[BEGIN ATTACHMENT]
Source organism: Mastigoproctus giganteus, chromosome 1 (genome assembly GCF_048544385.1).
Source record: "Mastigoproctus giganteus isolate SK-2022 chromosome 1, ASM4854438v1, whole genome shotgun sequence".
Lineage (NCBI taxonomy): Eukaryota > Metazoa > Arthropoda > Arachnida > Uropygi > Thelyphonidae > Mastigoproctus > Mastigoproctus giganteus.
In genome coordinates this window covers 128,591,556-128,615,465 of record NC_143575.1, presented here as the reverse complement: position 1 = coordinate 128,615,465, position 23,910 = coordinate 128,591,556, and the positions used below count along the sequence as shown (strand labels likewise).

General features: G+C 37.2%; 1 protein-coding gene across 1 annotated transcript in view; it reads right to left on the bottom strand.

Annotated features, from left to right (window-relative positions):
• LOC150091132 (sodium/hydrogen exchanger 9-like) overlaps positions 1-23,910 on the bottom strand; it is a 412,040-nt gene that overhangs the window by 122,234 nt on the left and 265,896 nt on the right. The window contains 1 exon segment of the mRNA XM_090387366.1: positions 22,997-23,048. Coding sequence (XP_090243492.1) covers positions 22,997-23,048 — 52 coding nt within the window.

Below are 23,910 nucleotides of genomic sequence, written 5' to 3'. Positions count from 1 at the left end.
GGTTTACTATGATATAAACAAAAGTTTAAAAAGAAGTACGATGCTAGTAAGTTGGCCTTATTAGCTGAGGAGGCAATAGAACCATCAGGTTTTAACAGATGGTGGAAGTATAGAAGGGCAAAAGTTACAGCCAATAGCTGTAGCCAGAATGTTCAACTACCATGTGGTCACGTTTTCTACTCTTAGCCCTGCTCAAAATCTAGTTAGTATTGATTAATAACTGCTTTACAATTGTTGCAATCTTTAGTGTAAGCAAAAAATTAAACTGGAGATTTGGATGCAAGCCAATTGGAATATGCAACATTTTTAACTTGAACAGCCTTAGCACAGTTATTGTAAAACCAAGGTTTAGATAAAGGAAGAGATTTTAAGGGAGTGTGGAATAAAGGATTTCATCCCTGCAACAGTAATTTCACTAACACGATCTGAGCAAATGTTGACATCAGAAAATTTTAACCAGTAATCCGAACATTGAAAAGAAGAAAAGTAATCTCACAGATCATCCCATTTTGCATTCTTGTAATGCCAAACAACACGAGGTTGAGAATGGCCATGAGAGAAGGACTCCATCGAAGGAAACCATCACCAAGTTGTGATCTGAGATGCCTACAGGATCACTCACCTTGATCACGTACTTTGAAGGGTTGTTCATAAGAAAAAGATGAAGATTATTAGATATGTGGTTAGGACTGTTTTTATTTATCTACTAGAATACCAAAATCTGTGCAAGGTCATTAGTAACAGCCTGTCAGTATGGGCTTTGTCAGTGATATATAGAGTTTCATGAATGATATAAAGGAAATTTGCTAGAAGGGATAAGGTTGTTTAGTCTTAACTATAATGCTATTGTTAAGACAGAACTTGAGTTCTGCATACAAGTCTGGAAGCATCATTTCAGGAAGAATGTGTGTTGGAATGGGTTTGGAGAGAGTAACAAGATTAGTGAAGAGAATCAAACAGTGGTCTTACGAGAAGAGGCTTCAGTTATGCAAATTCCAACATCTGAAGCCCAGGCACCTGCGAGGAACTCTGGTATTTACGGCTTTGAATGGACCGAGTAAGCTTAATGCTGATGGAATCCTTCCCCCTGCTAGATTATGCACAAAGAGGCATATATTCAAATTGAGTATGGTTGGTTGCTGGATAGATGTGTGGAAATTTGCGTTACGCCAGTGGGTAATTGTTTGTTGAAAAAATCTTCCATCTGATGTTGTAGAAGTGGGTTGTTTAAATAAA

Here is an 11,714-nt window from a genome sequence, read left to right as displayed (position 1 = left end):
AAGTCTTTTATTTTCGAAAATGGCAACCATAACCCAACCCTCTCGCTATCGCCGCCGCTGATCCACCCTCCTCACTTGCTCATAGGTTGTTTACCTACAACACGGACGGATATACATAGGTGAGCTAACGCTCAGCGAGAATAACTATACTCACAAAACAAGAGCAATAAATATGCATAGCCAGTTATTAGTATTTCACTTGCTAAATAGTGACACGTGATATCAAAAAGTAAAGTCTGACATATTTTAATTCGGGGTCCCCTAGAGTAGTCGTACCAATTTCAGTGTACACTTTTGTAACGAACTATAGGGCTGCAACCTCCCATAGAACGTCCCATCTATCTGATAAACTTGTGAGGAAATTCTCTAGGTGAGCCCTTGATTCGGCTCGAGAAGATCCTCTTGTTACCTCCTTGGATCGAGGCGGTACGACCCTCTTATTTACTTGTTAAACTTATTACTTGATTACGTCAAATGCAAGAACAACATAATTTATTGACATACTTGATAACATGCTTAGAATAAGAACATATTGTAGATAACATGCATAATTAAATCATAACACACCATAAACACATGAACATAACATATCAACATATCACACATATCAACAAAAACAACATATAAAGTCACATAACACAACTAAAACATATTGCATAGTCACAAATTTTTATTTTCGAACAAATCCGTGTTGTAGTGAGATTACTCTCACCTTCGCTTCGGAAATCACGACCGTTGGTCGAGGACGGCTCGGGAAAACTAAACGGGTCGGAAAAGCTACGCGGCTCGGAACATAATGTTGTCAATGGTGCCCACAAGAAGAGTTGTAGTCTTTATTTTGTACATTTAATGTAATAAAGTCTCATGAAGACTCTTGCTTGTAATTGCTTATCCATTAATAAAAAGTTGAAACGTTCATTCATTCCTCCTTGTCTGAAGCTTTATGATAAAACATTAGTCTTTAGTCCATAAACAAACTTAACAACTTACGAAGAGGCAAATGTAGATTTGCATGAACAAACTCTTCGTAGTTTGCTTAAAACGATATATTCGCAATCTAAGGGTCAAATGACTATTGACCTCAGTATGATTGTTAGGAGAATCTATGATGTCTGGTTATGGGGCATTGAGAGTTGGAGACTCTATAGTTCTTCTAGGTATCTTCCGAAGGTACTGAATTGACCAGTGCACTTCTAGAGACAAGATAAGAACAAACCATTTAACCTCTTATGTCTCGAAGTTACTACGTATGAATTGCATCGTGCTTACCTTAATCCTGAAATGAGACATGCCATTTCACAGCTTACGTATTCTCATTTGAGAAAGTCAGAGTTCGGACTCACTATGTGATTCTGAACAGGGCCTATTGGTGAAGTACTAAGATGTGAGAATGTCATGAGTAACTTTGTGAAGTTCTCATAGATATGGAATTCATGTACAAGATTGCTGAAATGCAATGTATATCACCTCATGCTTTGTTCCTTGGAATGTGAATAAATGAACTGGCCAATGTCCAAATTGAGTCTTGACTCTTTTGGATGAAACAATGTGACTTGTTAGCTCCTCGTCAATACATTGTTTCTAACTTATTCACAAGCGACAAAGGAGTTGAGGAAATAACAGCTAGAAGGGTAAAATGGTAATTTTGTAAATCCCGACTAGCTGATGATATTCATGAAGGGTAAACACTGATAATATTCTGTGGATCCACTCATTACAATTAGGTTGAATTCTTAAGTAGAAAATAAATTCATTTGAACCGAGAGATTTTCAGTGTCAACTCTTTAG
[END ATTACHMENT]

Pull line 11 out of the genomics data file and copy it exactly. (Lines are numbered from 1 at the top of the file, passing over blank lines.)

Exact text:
AAGTCTTTTATTTTCGAAAATGGCAACCATAACCCAACCCTCTCGCTATCGCCGCCGCTGATCCACCCTCCTCACTTGCTCATAGGTTGTTTACCTACAACACGGACGGATATACATAGGTGAGCTAACGCTCAGCGAGAATAACTATACTCACAAAACAAGAGCAATAAATATGCATAGCCAGTTATTAGTATTTCACTTGCTAAATAGTGACACGTGATATCAAAAAGTAAAGTCTGACATATTTTAATTCGGGGTCCCCTAGAGTAGTCGTACCAATTTCAGTGTACACTTTTGTAACGAACTATAGGGCTGCAACCTCCCATAGAACGTCCCATCTATCTGATAAACTTGTGAGGAAATTCTCTAGGTGAGCCCTTGATTCGGCTCGAGAAGATCCTCTTGTTACCTCCTTGGATCGAGGCGGTACGACCCTCTTATTTACTTGTTAAACTTATTACTTGATTACGTCAAATGCAAGAACAACATAATTTATTGACATACTTGATAACATGCTTAGAATAAGAACATATTGTAGATAACATGCATAATTAAATCATAACACACCATAAACACATGAACATAACATATCAACATATCACACATATCAACAAAAACAACATATAAAGTCACATAACACAACTAAAACATATTGCATAGTCACAAATTTTTATTTTCGAACAAATCCGTGTTGTAGTGAGATTACTCTCACCTTCGCTTCGGAAATCACGACCGTTGGTCGAGGACGGCTCGGGAAAACTAAACGGGTCGGAAAAGCTACGCGGCTCGGAACATAATGTTGTCAATGGTGCCCACAAGAAGAGTTGTAGTCTTTATTTTGTACATTTAATGTAATAAAGTCTCATGAAGACTCTTGCTTGTAATTGCTTATCCATTAATAAAAAGTTGAAACGTTCATTCATTCCTCCTTGTCTGAAGCTTTATGATAAAACATTAGTCTTTAGTCCATAAACAAACTTAACAACTTACGAAGAGGCAAATGTAGATTTGCATGAACAAACTCTTCGTAGTTTGCTTAAAACGATATATTCGCAATCTAAGGGTCAAATGACTATTGACCTCAGTATGATTGTTAGGAGAATCTATGATGTCTGGTTATGGGGCATTGAGAGTTGGAGACTCTATAGTTCTTCTAGGTATCTTCCGAAGGTACTGAATTGACCAGTGCACTTCTAGAGACAAGATAAGAACAAACCATTTAACCTCTTATGTCTCGAAGTTACTACGTATGAATTGCATCGTGCTTACCTTAATCCTGAAATGAGACATGCCATTTCACAGCTTACGTATTCTCATTTGAGAAAGTCAGAGTTCGGACTCACTATGTGATTCTGAACAGGGCCTATTGGTGAAGTACTAAGATGTGAGAATGTCATGAGTAACTTTGTGAAGTTCTCATAGATATGGAATTCATGTACAAGATTGCTGAAATGCAATGTATATCACCTCATGCTTTGTTCCTTGGAATGTGAATAAATGAACTGGCCAATGTCCAAATTGAGTCTTGACTCTTTTGGATGAAACAATGTGACTTGTTAGCTCCTCGTCAATACATTGTTTCTAACTTATTCACAAGCGACAAAGGAGTTGAGGAAATAACAGCTAGAAGGGTAAAATGGTAATTTTGTAAATCCCGACTAGCTGATGATATTCATGAAGGGTAAACACTGATAATATTCTGTGGATCCACTCATTACAATTAGGTTGAATTCTTAAGTAGAAAATAAATTCATTTGAACCGAGAGATTTTCAGTGTCAACTCTTTAG